The summer festival season in Japan kicked off June 30th with the hastily organized CUE Music Jam-Boree, which took place in the small town of Yubari on the northern island of Hokkaido.
About 6,500 people attended the festival, which was held at a ski resort. Some of Japan’s most popular acts performed, including Puffy AmiYumi, the Okinawan reggae group Begin, and Glay, a pop metal band that is so huge it usually foregoes festival appearances and just tours baseball stadiums by itself.
Yubari has attracted a great deal of media attention for the past year as it was one of the first of many projected Japanese towns to declare bankruptcy.
Once the home of a very profitable coal mine, the town has struggled in vain since the 1980s to find another source of economic support.
As more and more manufacturing jobs have gone overseas or to concentrated industrial areas near Nagoya, Tokyo and Osaka, young people have departed Yubari, leaving only the elderly and a dwindling tax base.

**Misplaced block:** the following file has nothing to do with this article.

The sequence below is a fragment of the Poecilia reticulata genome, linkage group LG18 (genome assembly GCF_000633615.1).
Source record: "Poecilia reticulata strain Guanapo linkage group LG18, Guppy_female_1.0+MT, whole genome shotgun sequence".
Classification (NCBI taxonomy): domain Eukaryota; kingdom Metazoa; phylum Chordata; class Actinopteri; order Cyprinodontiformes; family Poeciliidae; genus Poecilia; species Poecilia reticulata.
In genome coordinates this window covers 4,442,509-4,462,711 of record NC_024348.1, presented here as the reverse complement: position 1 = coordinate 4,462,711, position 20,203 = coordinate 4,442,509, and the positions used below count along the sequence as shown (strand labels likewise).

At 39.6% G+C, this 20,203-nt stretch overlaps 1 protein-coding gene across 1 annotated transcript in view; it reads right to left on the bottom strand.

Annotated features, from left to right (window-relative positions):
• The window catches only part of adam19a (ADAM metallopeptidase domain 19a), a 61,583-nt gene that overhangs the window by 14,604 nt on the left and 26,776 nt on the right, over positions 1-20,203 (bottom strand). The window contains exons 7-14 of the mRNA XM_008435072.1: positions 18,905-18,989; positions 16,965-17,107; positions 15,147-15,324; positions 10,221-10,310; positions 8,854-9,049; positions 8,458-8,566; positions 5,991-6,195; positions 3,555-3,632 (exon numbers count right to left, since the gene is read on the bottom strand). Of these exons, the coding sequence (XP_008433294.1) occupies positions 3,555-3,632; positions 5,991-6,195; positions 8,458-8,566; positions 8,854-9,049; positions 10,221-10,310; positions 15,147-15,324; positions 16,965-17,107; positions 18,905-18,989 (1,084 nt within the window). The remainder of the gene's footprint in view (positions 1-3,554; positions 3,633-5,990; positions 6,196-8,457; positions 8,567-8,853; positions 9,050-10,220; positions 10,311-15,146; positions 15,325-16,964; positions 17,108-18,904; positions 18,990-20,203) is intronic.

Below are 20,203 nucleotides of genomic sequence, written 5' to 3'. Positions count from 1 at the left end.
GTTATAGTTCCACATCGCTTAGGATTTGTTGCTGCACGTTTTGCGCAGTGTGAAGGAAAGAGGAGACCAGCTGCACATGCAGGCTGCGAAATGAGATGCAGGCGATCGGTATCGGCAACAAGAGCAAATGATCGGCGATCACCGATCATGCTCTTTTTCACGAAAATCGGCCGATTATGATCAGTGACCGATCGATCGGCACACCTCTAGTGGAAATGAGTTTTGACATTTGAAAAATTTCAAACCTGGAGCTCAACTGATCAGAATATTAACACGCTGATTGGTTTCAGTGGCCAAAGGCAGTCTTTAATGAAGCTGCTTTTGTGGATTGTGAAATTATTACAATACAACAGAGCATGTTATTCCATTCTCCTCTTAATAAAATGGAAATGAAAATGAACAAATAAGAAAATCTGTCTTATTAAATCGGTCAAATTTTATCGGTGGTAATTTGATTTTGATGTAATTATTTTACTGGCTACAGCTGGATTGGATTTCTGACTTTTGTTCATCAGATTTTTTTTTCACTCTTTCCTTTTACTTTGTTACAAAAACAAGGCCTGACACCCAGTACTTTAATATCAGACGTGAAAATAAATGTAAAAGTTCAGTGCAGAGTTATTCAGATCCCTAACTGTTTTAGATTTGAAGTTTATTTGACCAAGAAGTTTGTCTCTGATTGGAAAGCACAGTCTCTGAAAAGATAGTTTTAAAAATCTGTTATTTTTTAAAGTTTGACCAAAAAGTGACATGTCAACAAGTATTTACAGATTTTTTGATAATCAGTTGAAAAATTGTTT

The festival successfully filled all the hotel and inn rooms in Yubari and the surrounding area, but its main positive effect will be in keeping the town’s name in the minds of the Japanese public.
Tourism seems the only viable means of keeping such towns alive.
Despite Japan’s reputation as an expensive tourist destination, Hokkaido has seen some success in recent years attracting visitors from Taiwan who come for the snow, and from Australia, buying up cheap condominiums near popular ski resorts.